In the beauty industry we are dealing in a close body contact situation where the risk of cross infection exists between the client and the therapist, as well as between the clients. For the safety of the therapists and clients, the salon should be kept as hygienic as possible at all times to avoid cross infection. To achieve this, having clean work surfaces, clean and sterilized equipment and good personal hygiene is essential and must be maintained at a high standard at all times.

Most infections can be avoided with good hygiene and this will also boost the reputation of the therapist, the salon and avoid any unwanted infections.

The therapist should be familiar with the following hygiene principles:
Clean Hands –

The therapist should wash their hands thoroughly in-between clients and
ensure that waterproof plasters cover any obvious cuts or abrasions on the hands. In addition, any obvious cuts or abrasions on the client in areas that may be treated must be similarly covered. The therapist should wash their hands before and after the treatment.

Continuous Hygiene –
Surgical spirit is useful for cleaning skin, instruments and surfaces to
remove grease and organic matter – a concentration of 70% alcohol should be considered minimal for most purposes. Items such as blankets, towels and headbands have been commonly used and cleansed by washing. A blanket used to wrap the beauty couch for the client should be separated from body contact by towelling or paper. Any headbands or couch covers are washed after single use, or paper to be thrown away and replaced for the next client.

Ventilation –

Appropriate ventilation is necessary at all times in the salon environment to ensure client comfort and safety, as well as lengthened exposure to the glue fumes for the therapist. A balance must be struck between the desirable head and humidity levels and sufficient ventilation for maximum client comfort. Minor infections, such as the common cold can be greatly reduced in effect when there is adequate ventilation.

Appropriate Footwear –
The therapist should never remove his or her shoes. Likewise, clients should wear
foot coverings at all times in order to minimalist the risk of infections from undiagnosed athletes foot to verrucae. Clients with these infections should not present themselves for where there is a risk of cross contamination, so it is very important to cover the couch entirely in paper from top to bottom and replace for every client.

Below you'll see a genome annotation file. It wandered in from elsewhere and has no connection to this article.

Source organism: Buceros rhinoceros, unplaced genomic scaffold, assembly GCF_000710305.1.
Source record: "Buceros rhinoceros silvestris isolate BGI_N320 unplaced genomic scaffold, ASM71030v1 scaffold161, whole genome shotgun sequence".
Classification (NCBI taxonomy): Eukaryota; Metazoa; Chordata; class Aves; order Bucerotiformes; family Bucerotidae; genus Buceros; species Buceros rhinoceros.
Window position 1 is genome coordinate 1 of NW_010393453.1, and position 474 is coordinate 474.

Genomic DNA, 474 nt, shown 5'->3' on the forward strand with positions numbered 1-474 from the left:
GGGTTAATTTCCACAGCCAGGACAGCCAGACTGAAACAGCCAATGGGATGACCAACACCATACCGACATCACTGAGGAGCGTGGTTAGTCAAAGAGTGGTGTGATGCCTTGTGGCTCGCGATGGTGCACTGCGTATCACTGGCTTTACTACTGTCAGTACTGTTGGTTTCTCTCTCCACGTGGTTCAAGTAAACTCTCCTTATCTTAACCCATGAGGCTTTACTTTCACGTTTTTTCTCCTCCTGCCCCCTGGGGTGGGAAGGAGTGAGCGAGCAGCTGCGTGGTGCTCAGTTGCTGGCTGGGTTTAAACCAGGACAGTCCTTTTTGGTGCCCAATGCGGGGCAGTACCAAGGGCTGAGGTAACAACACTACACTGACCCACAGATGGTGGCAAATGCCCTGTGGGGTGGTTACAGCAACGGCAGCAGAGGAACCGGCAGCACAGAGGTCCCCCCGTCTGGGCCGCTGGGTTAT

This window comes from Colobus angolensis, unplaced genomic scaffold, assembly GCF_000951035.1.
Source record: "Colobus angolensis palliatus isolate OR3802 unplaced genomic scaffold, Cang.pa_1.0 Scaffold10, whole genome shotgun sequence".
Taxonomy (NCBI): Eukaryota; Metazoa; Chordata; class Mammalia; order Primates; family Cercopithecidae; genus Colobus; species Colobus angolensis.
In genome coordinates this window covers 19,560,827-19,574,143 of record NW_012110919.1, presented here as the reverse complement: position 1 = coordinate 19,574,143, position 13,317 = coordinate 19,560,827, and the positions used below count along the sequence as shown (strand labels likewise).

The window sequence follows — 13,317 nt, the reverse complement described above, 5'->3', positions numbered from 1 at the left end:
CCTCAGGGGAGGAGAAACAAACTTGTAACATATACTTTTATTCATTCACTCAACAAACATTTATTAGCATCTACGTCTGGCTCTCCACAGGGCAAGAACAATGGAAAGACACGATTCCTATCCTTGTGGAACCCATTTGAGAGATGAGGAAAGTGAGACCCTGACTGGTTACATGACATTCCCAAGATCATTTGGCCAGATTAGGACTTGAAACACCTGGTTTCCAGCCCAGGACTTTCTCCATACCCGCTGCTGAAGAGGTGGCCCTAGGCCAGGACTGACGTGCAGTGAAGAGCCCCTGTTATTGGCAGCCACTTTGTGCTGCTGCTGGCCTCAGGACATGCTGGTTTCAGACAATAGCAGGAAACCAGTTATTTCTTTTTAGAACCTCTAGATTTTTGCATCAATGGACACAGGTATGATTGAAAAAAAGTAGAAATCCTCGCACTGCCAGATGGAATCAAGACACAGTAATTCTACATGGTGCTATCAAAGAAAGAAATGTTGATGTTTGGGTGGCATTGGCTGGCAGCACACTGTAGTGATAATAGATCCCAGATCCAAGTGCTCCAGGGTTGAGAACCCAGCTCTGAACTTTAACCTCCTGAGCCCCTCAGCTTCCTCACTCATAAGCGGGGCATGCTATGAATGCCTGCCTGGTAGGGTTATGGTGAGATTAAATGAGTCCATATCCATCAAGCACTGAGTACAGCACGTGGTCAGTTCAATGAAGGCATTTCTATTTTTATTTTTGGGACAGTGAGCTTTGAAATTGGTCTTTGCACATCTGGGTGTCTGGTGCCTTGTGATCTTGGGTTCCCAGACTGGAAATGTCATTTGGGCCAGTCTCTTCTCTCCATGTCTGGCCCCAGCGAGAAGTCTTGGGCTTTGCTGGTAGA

Personal Protective Equipment (PPE) –
A new pair of disposable gloves should be put on immediately before each client
if required, and a disposable apron is advisable to protect clothing. Both should be disposed of directly after the treatment. Hands must be washed before you put on the gloves and immediately after you have removed and disposed of the gloves.

How to hygienically remove disposable gloves after use:

  1. Hold your right hand out with the palm facing up.
  2. Pinch a portion of the glove that covers the inside of your wrist on your right hand. Use the thumb and index finger of your left hand.
  3. Gently pull the glove down about half way over your palm, revealing the inside of the glove. Do not completely remove the glove. Let go of the glove after you pull it down over the palm.
  4. Use your right thumb and index finger to repeat these steps on your left hand. This time, you will pinch the outside of the glove above the inner portion of your left wrist and completely remove the glove on the left hand. Continue holding the left glove with your right thumb and index finger.
  5. Pull up a portion of the right glove with your bare left thumb and index finger. Touch only the inside portion of the glove that has already been revealed.
  6. Remove the right glove by pulling down with your left thumb and index finger. As you pull down, the left glove that has already been removed should fold up inside the right hand glove.
  7. Dispose of the rubber gloves in a proper container. Gloves that were in contact with certain substances, e.g. chemicals and bodily fluids, cannot be thrown away in public trash receptacles.